Sometimes a market breaks out of a range, moving below the support or above the resistance to start a trend. How does this happen? When support breaks down and a market moves to new lows, buyers begin to hold off. This is because buyers are constantly noticing cheaper prices being established and want to wait for a bottom to be reached. At the same time, there will be traders who are selling in panic or simply being forced out of their positions.
However, it's important to note that tight reins are needed on the risk management side. These Forex trade strategies rely on support and resistance levels holding. But there is also a risk of large downsides when these levels break down. Constant monitoring of the market is a good idea. The market state that best suits this type of strategy is stable and volatile. This sort of market environment offers healthy price swings that are constrained within a range. It's important to note that the market can switch states.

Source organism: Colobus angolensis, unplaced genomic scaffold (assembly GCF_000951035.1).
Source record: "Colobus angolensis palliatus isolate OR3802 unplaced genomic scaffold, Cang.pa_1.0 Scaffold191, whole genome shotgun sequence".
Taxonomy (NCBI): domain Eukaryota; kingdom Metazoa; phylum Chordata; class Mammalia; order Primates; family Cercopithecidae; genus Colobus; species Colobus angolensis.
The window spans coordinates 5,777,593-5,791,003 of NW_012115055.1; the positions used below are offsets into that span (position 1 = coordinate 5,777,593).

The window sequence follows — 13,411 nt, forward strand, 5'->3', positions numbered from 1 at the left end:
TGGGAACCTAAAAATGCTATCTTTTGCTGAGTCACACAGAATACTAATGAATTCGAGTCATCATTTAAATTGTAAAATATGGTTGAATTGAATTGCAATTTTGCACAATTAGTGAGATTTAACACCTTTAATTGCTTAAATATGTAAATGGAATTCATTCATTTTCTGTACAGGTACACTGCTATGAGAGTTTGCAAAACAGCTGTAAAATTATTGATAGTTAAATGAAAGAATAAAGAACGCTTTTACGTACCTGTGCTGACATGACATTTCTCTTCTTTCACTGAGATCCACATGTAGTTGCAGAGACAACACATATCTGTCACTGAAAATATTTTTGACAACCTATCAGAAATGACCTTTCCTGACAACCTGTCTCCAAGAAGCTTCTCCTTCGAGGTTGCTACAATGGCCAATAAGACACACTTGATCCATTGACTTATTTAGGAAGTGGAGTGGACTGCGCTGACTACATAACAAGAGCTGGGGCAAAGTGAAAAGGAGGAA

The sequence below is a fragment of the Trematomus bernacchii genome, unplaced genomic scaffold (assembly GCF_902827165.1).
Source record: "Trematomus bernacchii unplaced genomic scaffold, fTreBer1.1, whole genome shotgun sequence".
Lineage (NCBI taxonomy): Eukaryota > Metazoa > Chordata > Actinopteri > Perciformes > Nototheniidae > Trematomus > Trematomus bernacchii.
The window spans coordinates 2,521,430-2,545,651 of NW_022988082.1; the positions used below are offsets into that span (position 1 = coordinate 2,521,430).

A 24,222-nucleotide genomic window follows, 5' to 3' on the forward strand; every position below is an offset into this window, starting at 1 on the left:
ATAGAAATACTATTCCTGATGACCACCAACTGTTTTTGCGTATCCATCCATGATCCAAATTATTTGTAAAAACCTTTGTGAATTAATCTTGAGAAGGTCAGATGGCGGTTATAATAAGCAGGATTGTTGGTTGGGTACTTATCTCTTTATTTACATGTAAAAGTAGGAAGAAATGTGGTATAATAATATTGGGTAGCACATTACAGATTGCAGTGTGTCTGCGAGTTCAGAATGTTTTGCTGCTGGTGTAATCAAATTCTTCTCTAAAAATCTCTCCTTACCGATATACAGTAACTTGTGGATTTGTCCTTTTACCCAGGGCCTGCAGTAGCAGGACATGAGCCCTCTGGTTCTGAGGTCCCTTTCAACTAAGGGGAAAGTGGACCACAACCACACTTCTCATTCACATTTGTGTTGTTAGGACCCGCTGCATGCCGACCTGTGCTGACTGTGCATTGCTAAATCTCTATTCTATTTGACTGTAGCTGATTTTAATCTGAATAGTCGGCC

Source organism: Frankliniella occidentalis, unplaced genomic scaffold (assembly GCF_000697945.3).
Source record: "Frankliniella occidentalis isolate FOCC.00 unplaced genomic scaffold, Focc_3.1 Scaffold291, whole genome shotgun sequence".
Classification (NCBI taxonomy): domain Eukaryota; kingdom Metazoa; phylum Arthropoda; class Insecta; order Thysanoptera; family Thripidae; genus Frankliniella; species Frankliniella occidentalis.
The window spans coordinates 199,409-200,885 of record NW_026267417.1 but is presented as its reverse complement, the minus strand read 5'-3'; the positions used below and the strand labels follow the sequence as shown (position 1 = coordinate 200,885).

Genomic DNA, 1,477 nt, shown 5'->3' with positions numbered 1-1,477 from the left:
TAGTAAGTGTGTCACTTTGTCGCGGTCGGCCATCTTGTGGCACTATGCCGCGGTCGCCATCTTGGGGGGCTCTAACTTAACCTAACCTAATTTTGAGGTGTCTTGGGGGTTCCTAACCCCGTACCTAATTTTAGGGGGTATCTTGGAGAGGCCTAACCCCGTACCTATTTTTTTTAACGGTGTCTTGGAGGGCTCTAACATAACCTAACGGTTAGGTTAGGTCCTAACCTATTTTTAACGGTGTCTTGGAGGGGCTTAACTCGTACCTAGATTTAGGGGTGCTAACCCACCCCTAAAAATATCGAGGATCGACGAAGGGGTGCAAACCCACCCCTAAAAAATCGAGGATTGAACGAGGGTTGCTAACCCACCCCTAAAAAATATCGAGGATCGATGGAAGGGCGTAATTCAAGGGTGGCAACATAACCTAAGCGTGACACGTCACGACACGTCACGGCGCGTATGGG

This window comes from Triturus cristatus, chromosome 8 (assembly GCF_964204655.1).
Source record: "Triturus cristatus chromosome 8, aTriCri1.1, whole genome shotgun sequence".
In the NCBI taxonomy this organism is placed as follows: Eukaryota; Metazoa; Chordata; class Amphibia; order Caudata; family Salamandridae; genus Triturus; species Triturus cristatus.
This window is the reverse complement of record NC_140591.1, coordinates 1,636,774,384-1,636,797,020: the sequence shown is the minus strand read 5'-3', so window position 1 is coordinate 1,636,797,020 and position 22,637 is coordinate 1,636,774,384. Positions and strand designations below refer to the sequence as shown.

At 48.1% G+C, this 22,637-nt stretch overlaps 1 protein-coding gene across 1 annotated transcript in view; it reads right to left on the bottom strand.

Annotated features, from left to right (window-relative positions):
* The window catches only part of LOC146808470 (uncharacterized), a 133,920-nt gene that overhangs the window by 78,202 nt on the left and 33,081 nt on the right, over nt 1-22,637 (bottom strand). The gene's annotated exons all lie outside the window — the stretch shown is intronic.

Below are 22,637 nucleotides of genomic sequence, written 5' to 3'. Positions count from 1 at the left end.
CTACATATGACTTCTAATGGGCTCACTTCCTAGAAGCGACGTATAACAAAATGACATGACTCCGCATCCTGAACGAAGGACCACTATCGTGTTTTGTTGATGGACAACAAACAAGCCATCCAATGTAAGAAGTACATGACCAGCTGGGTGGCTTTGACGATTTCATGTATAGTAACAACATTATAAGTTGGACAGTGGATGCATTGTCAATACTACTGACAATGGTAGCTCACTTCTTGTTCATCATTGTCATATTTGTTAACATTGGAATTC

Depicted as yellow/orange/red bars, the impact is a basic indicator of the potential move a data release might trigger on currencies. Shall a bar be red and long, market observers expect this data to have great probability to move the Forex market. Shall this bar be yellow and short, the probability is viewed as low. In orange, we’re just in between.
To easily compare the forex strategies on the three criteria, we've laid them out in a bubble chart. On the vertical axis is ‘Risk-Reward Ratio’ with strategies at the top of the graph having higher reward for the risk taken on each trade. Position trading typically is the strategy with the highest risk reward ratio. On the horizontal axis is time investment that represents how much time is required to actively monitor the trades. The strategy that demands the most in terms of your time resource is scalp trading due to the high frequency of trades being placed on a regular basis.